Ferguson finds third time is charm for making olympic bid

June 20, 1992|By Knight-Ridder News Service

INDIANAPOLIS -- The quiet pain of Kent Ferguson stretched out over eight long years. The joy that erases all of that played out last night over split seconds in the air, splashless plunges, numbers on a scoreboard, ovations and tears.

Ferguson, 29, of Fort Lauderdale, Fla., made the two-man U.S. Olympic springboard team at the Olympic trials to wash away narrow misses in 1984 and 1988.

He always said the past disappointments weren't so bad. He always foisted a life-goes-on attitude, nearly with nonchalance. Last night, though, his words and his ethereal smile suggested otherwise.

"I would rather have been last than third again," he said, blue eyes sparkling. "If I went into the last dive and there was no way, I'd have done a cannonball! I am overwhelmed, My mind is buzzing. This is different. A lot. I can finally say that!"

Current U.S. three-meter champion Mark Lenzi, who trains in Ann Arbor, Mich., won the trials with 1,396.38 total points to Ferguson's 1,376.46. This year's version of Ferguson, in not-good-enough third place with 1,338.09, is Mark Bradshaw of Columbus, Ohio -- the same man who microscopically edged Ferguson to make the 1988 Olympic squad.

Third in both previous trials, Ferguson was the dreaded third after Thursday's preliminary round, facing the nightmare of a repeat.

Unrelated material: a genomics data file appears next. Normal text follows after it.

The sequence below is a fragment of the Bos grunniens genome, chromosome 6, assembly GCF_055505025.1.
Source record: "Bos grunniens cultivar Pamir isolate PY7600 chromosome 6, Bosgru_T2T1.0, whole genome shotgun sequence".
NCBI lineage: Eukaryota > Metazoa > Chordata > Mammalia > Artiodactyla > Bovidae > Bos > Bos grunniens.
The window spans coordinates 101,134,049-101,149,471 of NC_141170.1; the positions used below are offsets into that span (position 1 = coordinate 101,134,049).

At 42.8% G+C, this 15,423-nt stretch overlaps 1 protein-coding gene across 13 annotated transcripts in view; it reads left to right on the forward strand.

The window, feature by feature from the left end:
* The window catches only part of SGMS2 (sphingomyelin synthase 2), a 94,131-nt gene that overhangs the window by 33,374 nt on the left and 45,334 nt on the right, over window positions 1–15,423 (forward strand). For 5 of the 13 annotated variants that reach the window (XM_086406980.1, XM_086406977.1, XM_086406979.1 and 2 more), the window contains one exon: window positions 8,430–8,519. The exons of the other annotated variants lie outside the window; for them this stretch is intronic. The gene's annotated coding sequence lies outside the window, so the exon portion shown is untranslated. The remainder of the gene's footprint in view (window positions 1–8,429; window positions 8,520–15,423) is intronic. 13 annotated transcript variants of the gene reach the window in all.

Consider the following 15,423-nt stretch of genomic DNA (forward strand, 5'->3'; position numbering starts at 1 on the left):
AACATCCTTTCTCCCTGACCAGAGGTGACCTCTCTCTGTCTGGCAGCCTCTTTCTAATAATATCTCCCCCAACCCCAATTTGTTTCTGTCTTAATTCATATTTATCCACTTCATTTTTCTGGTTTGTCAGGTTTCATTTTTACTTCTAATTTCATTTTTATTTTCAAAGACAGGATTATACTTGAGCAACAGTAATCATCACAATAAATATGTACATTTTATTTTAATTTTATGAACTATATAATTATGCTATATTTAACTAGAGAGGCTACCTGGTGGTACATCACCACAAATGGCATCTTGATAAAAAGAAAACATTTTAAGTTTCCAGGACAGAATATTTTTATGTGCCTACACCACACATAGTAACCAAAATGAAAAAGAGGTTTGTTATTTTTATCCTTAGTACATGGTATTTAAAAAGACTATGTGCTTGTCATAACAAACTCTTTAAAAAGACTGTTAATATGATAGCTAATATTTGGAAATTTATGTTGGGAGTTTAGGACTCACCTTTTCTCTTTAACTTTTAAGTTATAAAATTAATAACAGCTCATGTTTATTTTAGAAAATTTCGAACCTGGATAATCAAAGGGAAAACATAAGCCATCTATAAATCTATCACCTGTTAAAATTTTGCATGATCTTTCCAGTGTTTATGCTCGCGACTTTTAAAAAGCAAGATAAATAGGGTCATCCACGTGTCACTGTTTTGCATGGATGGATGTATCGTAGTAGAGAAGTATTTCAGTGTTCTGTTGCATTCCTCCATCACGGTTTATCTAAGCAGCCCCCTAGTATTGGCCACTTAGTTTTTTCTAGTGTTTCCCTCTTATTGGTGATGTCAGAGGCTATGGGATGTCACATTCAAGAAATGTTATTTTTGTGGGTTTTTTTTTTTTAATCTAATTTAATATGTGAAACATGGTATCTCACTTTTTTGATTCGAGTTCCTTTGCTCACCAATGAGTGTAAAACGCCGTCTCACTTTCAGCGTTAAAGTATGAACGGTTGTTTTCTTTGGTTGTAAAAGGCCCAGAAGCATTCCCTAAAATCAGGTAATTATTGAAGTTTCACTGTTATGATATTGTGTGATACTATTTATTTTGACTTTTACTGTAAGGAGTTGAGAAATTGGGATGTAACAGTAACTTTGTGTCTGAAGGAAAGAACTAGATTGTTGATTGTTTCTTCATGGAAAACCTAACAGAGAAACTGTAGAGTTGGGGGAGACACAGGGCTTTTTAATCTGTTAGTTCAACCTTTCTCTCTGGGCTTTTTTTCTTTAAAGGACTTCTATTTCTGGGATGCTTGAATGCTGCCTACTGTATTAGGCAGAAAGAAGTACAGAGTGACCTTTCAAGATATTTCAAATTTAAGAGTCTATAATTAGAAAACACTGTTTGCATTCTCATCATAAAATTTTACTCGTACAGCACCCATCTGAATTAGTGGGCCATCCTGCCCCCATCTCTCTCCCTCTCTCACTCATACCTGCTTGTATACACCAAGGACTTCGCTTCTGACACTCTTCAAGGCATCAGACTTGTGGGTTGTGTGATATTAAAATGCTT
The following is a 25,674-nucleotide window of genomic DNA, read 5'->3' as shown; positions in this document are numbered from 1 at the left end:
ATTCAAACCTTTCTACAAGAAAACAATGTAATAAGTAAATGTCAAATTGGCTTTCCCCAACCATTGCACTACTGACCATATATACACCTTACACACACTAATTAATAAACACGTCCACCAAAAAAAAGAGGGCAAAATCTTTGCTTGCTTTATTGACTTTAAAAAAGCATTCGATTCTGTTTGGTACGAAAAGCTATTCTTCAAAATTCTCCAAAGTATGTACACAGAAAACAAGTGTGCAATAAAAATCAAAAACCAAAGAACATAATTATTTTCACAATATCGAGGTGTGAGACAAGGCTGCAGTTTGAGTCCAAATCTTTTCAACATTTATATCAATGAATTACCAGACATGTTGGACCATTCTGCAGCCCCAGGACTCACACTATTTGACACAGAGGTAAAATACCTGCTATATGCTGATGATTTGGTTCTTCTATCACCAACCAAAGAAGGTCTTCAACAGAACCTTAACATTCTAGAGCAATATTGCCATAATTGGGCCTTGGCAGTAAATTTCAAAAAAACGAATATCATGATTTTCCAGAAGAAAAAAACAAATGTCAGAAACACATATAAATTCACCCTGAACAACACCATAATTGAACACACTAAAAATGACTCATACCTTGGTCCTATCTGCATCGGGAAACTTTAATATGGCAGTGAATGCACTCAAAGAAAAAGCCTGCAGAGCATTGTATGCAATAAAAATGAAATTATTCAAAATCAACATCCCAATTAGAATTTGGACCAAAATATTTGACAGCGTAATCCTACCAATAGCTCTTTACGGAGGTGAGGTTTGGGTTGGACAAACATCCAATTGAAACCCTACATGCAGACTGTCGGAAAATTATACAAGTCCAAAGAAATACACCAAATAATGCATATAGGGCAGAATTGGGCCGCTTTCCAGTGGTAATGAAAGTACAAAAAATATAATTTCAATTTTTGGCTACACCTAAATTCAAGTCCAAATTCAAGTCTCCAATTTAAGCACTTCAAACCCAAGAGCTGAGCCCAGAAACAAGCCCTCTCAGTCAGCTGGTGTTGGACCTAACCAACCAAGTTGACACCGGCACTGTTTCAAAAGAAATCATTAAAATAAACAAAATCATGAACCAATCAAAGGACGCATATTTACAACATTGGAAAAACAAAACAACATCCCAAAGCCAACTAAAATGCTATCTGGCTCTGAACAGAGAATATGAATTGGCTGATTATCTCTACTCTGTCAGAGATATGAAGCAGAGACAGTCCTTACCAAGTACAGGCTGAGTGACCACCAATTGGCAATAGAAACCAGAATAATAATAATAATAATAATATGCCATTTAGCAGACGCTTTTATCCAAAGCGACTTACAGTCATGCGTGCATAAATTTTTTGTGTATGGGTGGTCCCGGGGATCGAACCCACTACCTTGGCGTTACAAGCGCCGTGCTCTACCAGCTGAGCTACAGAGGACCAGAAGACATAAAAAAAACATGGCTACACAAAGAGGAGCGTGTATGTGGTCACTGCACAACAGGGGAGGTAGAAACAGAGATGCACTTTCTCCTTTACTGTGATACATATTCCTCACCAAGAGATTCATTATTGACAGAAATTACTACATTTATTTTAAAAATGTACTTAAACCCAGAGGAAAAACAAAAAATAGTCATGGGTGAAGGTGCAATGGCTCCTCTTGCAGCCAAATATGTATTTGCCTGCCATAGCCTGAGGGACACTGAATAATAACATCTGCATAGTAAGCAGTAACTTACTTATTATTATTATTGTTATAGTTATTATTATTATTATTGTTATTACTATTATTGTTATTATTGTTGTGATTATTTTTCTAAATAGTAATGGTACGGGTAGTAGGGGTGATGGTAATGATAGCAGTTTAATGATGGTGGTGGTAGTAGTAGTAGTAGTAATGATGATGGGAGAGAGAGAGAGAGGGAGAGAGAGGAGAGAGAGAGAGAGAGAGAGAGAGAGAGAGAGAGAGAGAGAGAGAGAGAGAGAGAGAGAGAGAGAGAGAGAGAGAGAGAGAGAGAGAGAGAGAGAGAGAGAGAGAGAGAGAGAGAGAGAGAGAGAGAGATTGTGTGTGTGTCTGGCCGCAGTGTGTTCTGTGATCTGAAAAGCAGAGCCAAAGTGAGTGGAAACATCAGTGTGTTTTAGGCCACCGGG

"Everybody in this place tonight thought he was going to be third again," shouted his coach, Ron O'Brien, over the Natatorium din. "I told him, 'Prove them wrong.' He responds to that."

"I thought he did that on purpose," Ferguson, laughing. "He knows to kick my rear end; he's got to tell me I can't do it."

Showing a confident aggression he lacked in the prelims, Ferguson whittled Bradshaw's lead from 16 points to one after yesterday's five required dives. He roared ahead on the first of six optional dives, a back 2 1/2 somersault pike, and kept ripping cleanly, building his new lead, as Bradshaw struggled.

In the women's competition Mary Ellen Clark, 29, stood in second place between two other relative old-timers, and positioned to grab an Olympic berth today.

To choose the two divers who will represent the United States in Barcelona, Spain, the results from Friday's round of eight dives will be added to the scores from today's 2:30 p.m. finals. The competitors may change their list of dives, but they usually duplicate the preliminary round.

Clark, a workaholic athlete known as "Marathon," trails first-round leader Ellen Owen, 29, by five points and has a 23-point advantage over her closest challenger, Jill McCambridge, 33, from Columbus. The three are the oldest women at the trials.

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